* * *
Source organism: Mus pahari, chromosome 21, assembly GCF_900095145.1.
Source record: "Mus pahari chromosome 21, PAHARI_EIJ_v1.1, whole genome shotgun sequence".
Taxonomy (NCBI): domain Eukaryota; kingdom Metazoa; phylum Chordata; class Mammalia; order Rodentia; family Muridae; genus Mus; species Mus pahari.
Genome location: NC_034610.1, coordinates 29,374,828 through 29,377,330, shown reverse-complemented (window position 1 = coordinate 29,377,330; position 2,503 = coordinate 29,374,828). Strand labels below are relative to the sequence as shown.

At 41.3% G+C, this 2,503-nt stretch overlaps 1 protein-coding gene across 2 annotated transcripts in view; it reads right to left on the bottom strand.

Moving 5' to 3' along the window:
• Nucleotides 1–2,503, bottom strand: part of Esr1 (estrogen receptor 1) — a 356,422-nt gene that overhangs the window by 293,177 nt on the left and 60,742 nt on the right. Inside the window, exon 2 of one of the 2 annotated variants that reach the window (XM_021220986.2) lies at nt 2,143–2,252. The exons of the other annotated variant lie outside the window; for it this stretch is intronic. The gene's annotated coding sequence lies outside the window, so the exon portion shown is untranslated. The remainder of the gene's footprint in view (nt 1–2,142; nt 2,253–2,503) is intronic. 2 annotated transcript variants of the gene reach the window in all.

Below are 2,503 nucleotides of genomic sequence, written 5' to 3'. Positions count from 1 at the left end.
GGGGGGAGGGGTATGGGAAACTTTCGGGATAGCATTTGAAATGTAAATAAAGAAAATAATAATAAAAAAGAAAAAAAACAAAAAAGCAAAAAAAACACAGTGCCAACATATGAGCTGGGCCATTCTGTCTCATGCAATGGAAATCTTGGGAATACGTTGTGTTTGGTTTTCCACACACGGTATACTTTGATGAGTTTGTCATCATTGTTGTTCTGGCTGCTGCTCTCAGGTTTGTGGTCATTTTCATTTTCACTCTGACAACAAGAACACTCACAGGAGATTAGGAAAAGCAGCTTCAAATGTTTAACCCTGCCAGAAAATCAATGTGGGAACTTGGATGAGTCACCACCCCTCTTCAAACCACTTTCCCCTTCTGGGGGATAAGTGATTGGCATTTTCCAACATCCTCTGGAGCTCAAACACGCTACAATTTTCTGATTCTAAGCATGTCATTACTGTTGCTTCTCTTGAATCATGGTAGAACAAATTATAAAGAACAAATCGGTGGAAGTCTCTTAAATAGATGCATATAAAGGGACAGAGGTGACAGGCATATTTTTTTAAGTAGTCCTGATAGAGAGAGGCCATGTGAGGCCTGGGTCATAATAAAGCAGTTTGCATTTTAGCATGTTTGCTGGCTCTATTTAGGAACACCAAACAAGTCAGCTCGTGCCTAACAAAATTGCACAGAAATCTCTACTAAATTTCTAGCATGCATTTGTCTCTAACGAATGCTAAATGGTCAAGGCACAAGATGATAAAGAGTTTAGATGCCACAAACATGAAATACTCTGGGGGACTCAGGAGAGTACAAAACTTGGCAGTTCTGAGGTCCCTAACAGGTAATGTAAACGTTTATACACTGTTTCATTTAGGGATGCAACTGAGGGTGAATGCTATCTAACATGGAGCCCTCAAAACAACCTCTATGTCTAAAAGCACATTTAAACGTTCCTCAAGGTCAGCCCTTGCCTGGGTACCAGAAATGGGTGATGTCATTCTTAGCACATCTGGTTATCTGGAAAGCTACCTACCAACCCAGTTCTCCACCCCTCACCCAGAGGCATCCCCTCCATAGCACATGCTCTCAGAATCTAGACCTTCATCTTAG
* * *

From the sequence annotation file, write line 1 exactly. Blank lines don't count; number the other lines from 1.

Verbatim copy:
Source organism: Mus pahari, chromosome 21, assembly GCF_900095145.1.